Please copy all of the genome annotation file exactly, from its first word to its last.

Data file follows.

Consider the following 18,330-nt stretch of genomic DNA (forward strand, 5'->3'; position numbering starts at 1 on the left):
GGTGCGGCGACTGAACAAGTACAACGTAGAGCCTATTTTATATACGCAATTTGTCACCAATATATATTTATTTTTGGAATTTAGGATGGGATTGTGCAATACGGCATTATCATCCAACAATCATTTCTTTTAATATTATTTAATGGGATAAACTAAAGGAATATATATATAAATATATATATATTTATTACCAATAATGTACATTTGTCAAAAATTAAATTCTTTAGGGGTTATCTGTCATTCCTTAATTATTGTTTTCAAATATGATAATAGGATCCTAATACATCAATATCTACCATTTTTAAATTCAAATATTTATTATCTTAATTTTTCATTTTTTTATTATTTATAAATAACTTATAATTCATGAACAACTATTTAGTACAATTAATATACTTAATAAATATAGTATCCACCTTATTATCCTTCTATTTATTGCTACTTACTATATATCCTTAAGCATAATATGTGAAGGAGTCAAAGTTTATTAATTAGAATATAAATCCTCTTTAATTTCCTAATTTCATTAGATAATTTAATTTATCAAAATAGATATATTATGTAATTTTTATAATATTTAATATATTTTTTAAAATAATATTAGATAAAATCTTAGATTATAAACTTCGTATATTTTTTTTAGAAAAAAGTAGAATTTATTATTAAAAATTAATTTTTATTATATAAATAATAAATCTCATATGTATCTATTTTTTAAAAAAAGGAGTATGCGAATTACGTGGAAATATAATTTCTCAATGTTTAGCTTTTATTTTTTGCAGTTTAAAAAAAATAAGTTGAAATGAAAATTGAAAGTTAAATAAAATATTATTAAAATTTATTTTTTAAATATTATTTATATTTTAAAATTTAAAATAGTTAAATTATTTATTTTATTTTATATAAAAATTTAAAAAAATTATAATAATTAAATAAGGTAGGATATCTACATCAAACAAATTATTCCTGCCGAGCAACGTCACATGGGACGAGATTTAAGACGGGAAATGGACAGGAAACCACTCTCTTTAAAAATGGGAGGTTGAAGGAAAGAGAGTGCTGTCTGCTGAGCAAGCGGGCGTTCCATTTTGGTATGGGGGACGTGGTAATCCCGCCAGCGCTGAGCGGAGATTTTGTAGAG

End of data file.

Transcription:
Consider the following 18,330-nt stretch of genomic DNA (forward strand, 5'->3'; position numbering starts at 1 on the left):
GGTGCGGCGACTGAACAAGTACAACGTAGAGCCTATTTTATATACGCAATTTGTCACCAATATATATTTATTTTTGGAATTTAGGATGGGATTGTGCAATACGGCATTATCATCCAACAATCATTTCTTTTAATATTATTTAATGGGATAAACTAAAGGAATATATATATAAATATATATATATTTATTACCAATAATGTACATTTGTCAAAAATTAAATTCTTTAGGGGTTATCTGTCATTCCTTAATTATTGTTTTCAAATATGATAATAGGATCCTAATACATCAATATCTACCATTTTTAAATTCAAATATTTATTATCTTAATTTTTCATTTTTTTATTATTTATAAATAACTTATAATTCATGAACAACTATTTAGTACAATTAATATACTTAATAAATATAGTATCCACCTTATTATCCTTCTATTTATTGCTACTTACTATATATCCTTAAGCATAATATGTGAAGGAGTCAAAGTTTATTAATTAGAATATAAATCCTCTTTAATTTCCTAATTTCATTAGATAATTTAATTTATCAAAATAGATATATTATGTAATTTTTATAATATTTAATATATTTTTTAAAATAATATTAGATAAAATCTTAGATTATAAACTTCGTATATTTTTTTTAGAAAAAAGTAGAATTTATTATTAAAAATTAATTTTTATTATATAAATAATAAATCTCATATGTATCTATTTTTTAAAAAAAGGAGTATGCGAATTACGTGGAAATATAATTTCTCAATGTTTAGCTTTTATTTTTTGCAGTTTAAAAAAAATAAGTTGAAATGAAAATTGAAAGTTAAATAAAATATTATTAAAATTTATTTTTTAAATATTATTTATATTTTAAAATTTAAAATAGTTAAATTATTTATTTTATTTTATATAAAAATTTAAAAAAATTATAATAATTAAATAAGGTAGGATATCTACATCAAACAAATTATTCCTGCCGAGCAACGTCACATGGGACGAGATTTAAGACGGGAAATGGACAGGAAACCACTCTCTTTAAAAATGGGAGGTTGAAGGAAAGAGAGTGCTGTCTGCTGAGCAAGCGGGCGTTCCATTTTGGTATGGGGGACGTGGTAATCCCGCCAGCGCTGAGCGGAGATTTTGTAGAG